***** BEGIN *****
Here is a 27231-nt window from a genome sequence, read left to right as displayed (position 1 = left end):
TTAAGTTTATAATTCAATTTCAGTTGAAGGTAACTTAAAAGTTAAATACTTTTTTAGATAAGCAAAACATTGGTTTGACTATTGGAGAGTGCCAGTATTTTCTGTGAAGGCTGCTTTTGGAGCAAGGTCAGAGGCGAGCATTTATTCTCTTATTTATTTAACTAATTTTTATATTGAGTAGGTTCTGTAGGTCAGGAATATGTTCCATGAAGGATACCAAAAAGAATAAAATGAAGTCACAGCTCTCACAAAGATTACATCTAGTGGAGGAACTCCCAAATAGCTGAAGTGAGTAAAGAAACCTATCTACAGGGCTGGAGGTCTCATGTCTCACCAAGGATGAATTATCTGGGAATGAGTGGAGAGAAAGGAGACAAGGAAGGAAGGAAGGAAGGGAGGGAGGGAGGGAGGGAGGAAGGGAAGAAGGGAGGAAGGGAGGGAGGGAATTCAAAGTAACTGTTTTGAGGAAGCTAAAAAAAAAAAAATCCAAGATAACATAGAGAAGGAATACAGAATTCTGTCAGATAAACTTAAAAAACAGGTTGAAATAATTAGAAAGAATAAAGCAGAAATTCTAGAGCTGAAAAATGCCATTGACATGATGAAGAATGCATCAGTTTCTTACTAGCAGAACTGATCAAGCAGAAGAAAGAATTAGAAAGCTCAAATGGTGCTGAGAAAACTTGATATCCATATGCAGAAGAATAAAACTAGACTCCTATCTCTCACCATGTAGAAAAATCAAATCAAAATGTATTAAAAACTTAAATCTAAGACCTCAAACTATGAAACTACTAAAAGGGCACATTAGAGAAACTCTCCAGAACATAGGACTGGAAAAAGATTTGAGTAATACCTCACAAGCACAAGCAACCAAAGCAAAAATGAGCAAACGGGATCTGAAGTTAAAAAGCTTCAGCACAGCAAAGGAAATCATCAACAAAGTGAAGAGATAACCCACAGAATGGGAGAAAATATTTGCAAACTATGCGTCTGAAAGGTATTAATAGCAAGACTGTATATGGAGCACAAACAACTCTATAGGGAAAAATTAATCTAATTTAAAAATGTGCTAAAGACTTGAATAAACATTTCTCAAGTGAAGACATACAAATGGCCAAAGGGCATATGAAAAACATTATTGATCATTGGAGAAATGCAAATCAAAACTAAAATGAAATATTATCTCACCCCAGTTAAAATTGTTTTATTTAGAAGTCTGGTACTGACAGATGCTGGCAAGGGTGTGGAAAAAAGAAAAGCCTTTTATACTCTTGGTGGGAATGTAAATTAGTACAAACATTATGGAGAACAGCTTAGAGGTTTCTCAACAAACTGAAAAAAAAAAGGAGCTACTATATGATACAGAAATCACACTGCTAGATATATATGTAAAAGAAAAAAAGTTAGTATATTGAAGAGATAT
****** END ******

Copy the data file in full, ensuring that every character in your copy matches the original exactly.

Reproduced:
Here is a 27231-nt window from a genome sequence, read left to right as displayed (position 1 = left end):
TTAAGTTTATAATTCAATTTCAGTTGAAGGTAACTTAAAAGTTAAATACTTTTTTAGATAAGCAAAACATTGGTTTGACTATTGGAGAGTGCCAGTATTTTCTGTGAAGGCTGCTTTTGGAGCAAGGTCAGAGGCGAGCATTTATTCTCTTATTTATTTAACTAATTTTTATATTGAGTAGGTTCTGTAGGTCAGGAATATGTTCCATGAAGGATACCAAAAAGAATAAAATGAAGTCACAGCTCTCACAAAGATTACATCTAGTGGAGGAACTCCCAAATAGCTGAAGTGAGTAAAGAAACCTATCTACAGGGCTGGAGGTCTCATGTCTCACCAAGGATGAATTATCTGGGAATGAGTGGAGAGAAAGGAGACAAGGAAGGAAGGAAGGAAGGGAGGGAGGGAGGGAGGGAGGAAGGGAAGAAGGGAGGAAGGGAGGGAGGGAATTCAAAGTAACTGTTTTGAGGAAGCTAAAAAAAAAAAAATCCAAGATAACATAGAGAAGGAATACAGAATTCTGTCAGATAAACTTAAAAAACAGGTTGAAATAATTAGAAAGAATAAAGCAGAAATTCTAGAGCTGAAAAATGCCATTGACATGATGAAGAATGCATCAGTTTCTTACTAGCAGAACTGATCAAGCAGAAGAAAGAATTAGAAAGCTCAAATGGTGCTGAGAAAACTTGATATCCATATGCAGAAGAATAAAACTAGACTCCTATCTCTCACCATGTAGAAAAATCAAATCAAAATGTATTAAAAACTTAAATCTAAGACCTCAAACTATGAAACTACTAAAAGGGCACATTAGAGAAACTCTCCAGAACATAGGACTGGAAAAAGATTTGAGTAATACCTCACAAGCACAAGCAACCAAAGCAAAAATGAGCAAACGGGATCTGAAGTTAAAAAGCTTCAGCACAGCAAAGGAAATCATCAACAAAGTGAAGAGATAACCCACAGAATGGGAGAAAATATTTGCAAACTATGCGTCTGAAAGGTATTAATAGCAAGACTGTATATGGAGCACAAACAACTCTATAGGGAAAAATTAATCTAATTTAAAAATGTGCTAAAGACTTGAATAAACATTTCTCAAGTGAAGACATACAAATGGCCAAAGGGCATATGAAAAACATTATTGATCATTGGAGAAATGCAAATCAAAACTAAAATGAAATATTATCTCACCCCAGTTAAAATTGTTTTATTTAGAAGTCTGGTACTGACAGATGCTGGCAAGGGTGTGGAAAAAAGAAAAGCCTTTTATACTCTTGGTGGGAATGTAAATTAGTACAAACATTATGGAGAACAGCTTAGAGGTTTCTCAACAAACTGAAAAAAAAAAGGAGCTACTATATGATACAGAAATCACACTGCTAGATATATATGTAAAAGAAAAAAAGTTAGTATATTGAAGAGATAT